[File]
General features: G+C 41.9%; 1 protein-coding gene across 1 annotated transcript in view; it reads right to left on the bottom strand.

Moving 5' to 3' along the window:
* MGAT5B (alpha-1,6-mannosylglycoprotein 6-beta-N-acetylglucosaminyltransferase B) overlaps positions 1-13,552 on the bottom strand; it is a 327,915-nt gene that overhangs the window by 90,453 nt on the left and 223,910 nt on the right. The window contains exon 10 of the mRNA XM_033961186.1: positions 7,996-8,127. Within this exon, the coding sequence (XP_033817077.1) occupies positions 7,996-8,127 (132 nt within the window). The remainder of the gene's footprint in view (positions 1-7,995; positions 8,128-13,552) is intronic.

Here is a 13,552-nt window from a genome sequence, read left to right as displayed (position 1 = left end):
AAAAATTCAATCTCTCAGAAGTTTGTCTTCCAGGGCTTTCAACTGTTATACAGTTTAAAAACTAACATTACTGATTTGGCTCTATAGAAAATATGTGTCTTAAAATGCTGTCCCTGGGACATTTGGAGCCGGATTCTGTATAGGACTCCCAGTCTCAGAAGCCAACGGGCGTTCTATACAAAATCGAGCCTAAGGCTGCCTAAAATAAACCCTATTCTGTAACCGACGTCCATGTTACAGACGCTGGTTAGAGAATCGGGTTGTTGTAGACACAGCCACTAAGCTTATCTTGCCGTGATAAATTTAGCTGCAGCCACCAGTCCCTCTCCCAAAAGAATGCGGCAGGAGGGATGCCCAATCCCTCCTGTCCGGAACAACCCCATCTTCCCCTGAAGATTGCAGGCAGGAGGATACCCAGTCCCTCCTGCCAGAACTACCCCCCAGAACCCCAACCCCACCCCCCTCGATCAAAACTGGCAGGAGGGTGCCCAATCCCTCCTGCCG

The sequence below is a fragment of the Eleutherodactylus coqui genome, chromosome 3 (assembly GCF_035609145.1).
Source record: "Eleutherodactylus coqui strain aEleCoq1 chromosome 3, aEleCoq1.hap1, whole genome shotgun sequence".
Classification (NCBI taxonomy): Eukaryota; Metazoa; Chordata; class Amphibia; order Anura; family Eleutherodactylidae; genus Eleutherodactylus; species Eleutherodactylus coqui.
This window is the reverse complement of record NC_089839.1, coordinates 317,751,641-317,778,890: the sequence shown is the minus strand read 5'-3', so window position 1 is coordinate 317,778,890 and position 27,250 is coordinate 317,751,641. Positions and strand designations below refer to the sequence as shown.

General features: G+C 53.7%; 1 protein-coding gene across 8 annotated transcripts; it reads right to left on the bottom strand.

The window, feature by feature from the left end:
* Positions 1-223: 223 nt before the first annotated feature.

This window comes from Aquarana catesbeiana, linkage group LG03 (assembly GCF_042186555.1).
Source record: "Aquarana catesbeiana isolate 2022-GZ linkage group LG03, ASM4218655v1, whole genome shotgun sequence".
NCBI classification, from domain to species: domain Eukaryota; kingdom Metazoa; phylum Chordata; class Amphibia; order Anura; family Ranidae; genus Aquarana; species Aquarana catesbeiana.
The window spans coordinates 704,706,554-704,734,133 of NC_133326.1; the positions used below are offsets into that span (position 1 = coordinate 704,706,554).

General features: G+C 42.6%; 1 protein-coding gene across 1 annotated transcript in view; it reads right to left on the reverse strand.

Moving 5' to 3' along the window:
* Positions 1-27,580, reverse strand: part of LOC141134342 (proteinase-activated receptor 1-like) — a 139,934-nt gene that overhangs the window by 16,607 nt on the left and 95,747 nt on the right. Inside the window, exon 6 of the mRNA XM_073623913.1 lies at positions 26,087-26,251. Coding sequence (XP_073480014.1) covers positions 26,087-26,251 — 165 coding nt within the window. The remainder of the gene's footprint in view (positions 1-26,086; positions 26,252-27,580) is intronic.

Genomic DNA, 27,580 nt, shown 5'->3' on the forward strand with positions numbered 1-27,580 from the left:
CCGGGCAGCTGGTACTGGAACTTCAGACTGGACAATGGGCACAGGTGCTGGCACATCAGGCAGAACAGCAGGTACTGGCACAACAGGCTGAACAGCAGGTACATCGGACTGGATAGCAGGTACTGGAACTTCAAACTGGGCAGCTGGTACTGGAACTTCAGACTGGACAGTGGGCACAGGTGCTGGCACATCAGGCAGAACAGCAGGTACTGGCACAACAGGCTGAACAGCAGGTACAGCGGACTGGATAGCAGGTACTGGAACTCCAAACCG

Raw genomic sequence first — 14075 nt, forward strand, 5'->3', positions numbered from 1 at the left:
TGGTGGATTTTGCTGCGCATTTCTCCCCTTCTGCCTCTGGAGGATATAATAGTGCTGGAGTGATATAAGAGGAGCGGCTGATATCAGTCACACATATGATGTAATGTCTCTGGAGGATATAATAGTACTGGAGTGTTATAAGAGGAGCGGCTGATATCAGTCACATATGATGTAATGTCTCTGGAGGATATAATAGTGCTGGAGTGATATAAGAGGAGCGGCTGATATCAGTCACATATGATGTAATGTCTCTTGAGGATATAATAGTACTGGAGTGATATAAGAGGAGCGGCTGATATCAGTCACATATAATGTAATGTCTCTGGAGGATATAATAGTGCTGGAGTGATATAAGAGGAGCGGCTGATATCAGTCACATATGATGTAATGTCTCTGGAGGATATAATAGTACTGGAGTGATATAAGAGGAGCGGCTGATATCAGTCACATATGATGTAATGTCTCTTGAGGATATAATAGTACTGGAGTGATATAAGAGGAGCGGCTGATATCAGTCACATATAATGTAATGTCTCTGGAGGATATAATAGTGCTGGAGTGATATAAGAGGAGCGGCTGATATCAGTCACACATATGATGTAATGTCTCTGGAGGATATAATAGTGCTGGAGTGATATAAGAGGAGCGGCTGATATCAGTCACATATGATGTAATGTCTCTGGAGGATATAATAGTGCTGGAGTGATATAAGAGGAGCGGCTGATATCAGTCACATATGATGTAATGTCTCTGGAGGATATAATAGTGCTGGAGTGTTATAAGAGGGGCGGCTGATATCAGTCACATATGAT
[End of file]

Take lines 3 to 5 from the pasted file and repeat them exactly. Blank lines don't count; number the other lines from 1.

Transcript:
* MGAT5B (alpha-1,6-mannosylglycoprotein 6-beta-N-acetylglucosaminyltransferase B) overlaps positions 1-13,552 on the bottom strand; it is a 327,915-nt gene that overhangs the window by 90,453 nt on the left and 223,910 nt on the right. The window contains exon 10 of the mRNA XM_033961186.1: positions 7,996-8,127. Within this exon, the coding sequence (XP_033817077.1) occupies positions 7,996-8,127 (132 nt within the window). The remainder of the gene's footprint in view (positions 1-7,995; positions 8,128-13,552) is intronic.

Here is a 13,552-nt window from a genome sequence, read left to right as displayed (position 1 = left end):
AAAAATTCAATCTCTCAGAAGTTTGTCTTCCAGGGCTTTCAACTGTTATACAGTTTAAAAACTAACATTACTGATTTGGCTCTATAGAAAATATGTGTCTTAAAATGCTGTCCCTGGGACATTTGGAGCCGGATTCTGTATAGGACTCCCAGTCTCAGAAGCCAACGGGCGTTCTATACAAAATCGAGCCTAAGGCTGCCTAAAATAAACCCTATTCTGTAACCGACGTCCATGTTACAGACGCTGGTTAGAGAATCGGGTTGTTGTAGACACAGCCACTAAGCTTATCTTGCCGTGATAAATTTAGCTGCAGCCACCAGTCCCTCTCCCAAAAGAATGCGGCAGGAGGGATGCCCAATCCCTCCTGTCCGGAACAACCCCATCTTCCCCTGAAGATTGCAGGCAGGAGGATACCCAGTCCCTCCTGCCAGAACTACCCCCCAGAACCCCAACCCCACCCCCCTCGATCAAAACTGGCAGGAGGGTGCCCAATCCCTCCTGCCG